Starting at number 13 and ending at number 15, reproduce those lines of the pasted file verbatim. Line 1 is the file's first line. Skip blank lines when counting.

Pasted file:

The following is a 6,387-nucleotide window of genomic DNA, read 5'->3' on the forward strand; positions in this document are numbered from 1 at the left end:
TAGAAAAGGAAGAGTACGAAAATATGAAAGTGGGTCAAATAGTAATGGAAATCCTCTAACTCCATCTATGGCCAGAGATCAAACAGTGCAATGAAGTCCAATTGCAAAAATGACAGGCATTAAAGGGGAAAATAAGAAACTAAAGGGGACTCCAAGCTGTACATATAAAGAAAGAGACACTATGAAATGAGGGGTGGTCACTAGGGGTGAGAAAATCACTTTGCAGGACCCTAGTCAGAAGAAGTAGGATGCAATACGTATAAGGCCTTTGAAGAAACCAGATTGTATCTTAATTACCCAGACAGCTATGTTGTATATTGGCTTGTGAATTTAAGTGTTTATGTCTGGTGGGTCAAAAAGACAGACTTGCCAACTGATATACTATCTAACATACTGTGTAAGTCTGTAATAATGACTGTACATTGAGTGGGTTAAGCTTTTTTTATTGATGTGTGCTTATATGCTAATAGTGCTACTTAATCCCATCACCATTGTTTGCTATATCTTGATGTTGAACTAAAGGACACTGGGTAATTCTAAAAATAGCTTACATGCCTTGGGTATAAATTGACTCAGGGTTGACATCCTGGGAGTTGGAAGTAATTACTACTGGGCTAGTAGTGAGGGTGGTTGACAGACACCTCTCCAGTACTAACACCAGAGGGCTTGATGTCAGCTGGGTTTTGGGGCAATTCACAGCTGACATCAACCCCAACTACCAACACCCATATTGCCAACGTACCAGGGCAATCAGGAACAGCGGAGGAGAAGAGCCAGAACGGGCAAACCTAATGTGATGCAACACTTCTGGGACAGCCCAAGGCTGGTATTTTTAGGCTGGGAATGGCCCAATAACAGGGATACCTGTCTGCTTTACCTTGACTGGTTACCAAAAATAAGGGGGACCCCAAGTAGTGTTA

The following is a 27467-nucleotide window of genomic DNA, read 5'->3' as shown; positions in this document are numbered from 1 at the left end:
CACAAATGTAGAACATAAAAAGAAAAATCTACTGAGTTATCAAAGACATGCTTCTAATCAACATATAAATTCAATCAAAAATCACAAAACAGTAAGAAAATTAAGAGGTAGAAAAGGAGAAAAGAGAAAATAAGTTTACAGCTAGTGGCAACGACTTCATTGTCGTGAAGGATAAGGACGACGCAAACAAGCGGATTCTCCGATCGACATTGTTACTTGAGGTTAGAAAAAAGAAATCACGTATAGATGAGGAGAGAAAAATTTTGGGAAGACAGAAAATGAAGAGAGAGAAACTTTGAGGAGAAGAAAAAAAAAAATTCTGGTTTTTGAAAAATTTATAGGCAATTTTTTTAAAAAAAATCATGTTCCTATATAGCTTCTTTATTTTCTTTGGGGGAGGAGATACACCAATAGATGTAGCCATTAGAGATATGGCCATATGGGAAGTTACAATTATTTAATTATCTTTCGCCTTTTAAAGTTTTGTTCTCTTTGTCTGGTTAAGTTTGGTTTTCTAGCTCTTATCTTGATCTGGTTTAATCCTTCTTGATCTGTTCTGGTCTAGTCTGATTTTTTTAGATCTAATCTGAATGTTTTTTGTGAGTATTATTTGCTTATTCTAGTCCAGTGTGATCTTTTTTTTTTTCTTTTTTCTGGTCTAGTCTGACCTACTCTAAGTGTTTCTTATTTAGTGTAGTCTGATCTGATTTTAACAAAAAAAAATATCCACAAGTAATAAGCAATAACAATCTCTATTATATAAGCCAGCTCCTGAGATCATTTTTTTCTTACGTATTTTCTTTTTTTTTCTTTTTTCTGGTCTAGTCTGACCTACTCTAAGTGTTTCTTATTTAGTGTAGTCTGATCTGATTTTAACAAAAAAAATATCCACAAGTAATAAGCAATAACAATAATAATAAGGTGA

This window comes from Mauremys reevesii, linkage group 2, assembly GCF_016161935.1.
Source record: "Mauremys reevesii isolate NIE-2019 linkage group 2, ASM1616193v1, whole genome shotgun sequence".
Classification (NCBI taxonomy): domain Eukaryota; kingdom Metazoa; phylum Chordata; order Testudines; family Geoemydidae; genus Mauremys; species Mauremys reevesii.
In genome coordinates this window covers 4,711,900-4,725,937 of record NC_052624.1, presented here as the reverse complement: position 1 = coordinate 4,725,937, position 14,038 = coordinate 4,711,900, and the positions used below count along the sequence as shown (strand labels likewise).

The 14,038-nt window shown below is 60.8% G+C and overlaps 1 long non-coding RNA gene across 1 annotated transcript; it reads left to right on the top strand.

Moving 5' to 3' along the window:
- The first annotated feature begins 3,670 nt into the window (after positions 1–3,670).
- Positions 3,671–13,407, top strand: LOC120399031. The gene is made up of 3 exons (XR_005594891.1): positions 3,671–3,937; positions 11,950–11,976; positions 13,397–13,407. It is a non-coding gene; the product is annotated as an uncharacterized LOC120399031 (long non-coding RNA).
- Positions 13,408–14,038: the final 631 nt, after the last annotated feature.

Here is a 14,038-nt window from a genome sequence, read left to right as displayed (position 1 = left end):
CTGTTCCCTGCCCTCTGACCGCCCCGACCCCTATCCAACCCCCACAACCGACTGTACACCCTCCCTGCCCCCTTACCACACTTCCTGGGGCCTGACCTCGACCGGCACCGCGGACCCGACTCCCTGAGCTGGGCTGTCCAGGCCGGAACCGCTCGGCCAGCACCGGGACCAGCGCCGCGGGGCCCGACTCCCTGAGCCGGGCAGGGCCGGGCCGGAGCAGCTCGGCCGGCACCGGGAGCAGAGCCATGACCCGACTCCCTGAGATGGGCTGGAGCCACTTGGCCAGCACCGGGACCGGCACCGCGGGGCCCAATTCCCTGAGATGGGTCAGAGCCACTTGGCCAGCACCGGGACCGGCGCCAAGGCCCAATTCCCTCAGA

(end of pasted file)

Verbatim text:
- Positions 13,408–14,038: the final 631 nt, after the last annotated feature.

Here is a 14,038-nt window from a genome sequence, read left to right as displayed (position 1 = left end):
CTGTTCCCTGCCCTCTGACCGCCCCGACCCCTATCCAACCCCCACAACCGACTGTACACCCTCCCTGCCCCCTTACCACACTTCCTGGGGCCTGACCTCGACCGGCACCGCGGACCCGACTCCCTGAGCTGGGCTGTCCAGGCCGGAACCGCTCGGCCAGCACCGGGACCAGCGCCGCGGGGCCCGACTCCCTGAGCCGGGCAGGGCCGGGCCGGAGCAGCTCGGCCGGCACCGGGAGCAGAGCCATGACCCGACTCCCTGAGATGGGCTGGAGCCACTTGGCCAGCACCGGGACCGGCACCGCGGGGCCCAATTCCCTGAGATGGGTCAGAGCCACTTGGCCAGCACCGGGACCGGCGCCAAGGCCCAATTCCCTCAGA